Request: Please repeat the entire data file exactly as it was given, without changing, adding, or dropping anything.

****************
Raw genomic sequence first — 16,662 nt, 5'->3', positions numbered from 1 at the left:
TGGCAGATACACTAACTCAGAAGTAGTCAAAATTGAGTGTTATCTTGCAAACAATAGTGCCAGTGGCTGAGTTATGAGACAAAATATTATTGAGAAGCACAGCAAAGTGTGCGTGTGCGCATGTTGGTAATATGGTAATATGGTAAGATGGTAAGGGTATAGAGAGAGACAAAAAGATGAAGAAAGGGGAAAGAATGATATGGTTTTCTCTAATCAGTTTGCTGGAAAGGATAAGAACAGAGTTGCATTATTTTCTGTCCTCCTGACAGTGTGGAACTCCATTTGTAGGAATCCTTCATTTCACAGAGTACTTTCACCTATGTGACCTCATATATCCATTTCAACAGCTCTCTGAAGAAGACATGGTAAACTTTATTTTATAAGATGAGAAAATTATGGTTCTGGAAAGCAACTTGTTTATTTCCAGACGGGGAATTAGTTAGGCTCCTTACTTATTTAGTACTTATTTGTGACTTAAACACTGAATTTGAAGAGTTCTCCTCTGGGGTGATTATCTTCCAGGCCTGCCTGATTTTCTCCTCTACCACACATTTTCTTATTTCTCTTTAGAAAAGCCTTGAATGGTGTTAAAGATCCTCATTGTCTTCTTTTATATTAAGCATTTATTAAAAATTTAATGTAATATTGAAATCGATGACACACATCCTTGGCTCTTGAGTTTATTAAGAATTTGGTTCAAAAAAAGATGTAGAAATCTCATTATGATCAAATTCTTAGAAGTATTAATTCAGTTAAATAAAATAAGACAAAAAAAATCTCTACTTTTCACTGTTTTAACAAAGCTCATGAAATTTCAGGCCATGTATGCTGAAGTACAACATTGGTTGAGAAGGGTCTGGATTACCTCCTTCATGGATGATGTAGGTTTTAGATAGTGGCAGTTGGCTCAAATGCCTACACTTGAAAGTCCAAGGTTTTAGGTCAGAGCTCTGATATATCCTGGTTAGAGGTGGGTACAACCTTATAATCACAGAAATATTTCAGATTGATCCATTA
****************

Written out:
Raw genomic sequence first — 16,662 nt, 5'->3', positions numbered from 1 at the left:
TGGCAGATACACTAACTCAGAAGTAGTCAAAATTGAGTGTTATCTTGCAAACAATAGTGCCAGTGGCTGAGTTATGAGACAAAATATTATTGAGAAGCACAGCAAAGTGTGCGTGTGCGCATGTTGGTAATATGGTAATATGGTAAGATGGTAAGGGTATAGAGAGAGACAAAAAGATGAAGAAAGGGGAAAGAATGATATGGTTTTCTCTAATCAGTTTGCTGGAAAGGATAAGAACAGAGTTGCATTATTTTCTGTCCTCCTGACAGTGTGGAACTCCATTTGTAGGAATCCTTCATTTCACAGAGTACTTTCACCTATGTGACCTCATATATCCATTTCAACAGCTCTCTGAAGAAGACATGGTAAACTTTATTTTATAAGATGAGAAAATTATGGTTCTGGAAAGCAACTTGTTTATTTCCAGACGGGGAATTAGTTAGGCTCCTTACTTATTTAGTACTTATTTGTGACTTAAACACTGAATTTGAAGAGTTCTCCTCTGGGGTGATTATCTTCCAGGCCTGCCTGATTTTCTCCTCTACCACACATTTTCTTATTTCTCTTTAGAAAAGCCTTGAATGGTGTTAAAGATCCTCATTGTCTTCTTTTATATTAAGCATTTATTAAAAATTTAATGTAATATTGAAATCGATGACACACATCCTTGGCTCTTGAGTTTATTAAGAATTTGGTTCAAAAAAAGATGTAGAAATCTCATTATGATCAAATTCTTAGAAGTATTAATTCAGTTAAATAAAATAAGACAAAAAAAATCTCTACTTTTCACTGTTTTAACAAAGCTCATGAAATTTCAGGCCATGTATGCTGAAGTACAACATTGGTTGAGAAGGGTCTGGATTACCTCCTTCATGGATGATGTAGGTTTTAGATAGTGGCAGTTGGCTCAAATGCCTACACTTGAAAGTCCAAGGTTTTAGGTCAGAGCTCTGATATATCCTGGTTAGAGGTGGGTACAACCTTATAATCACAGAAATATTTCAGATTGATCCATTA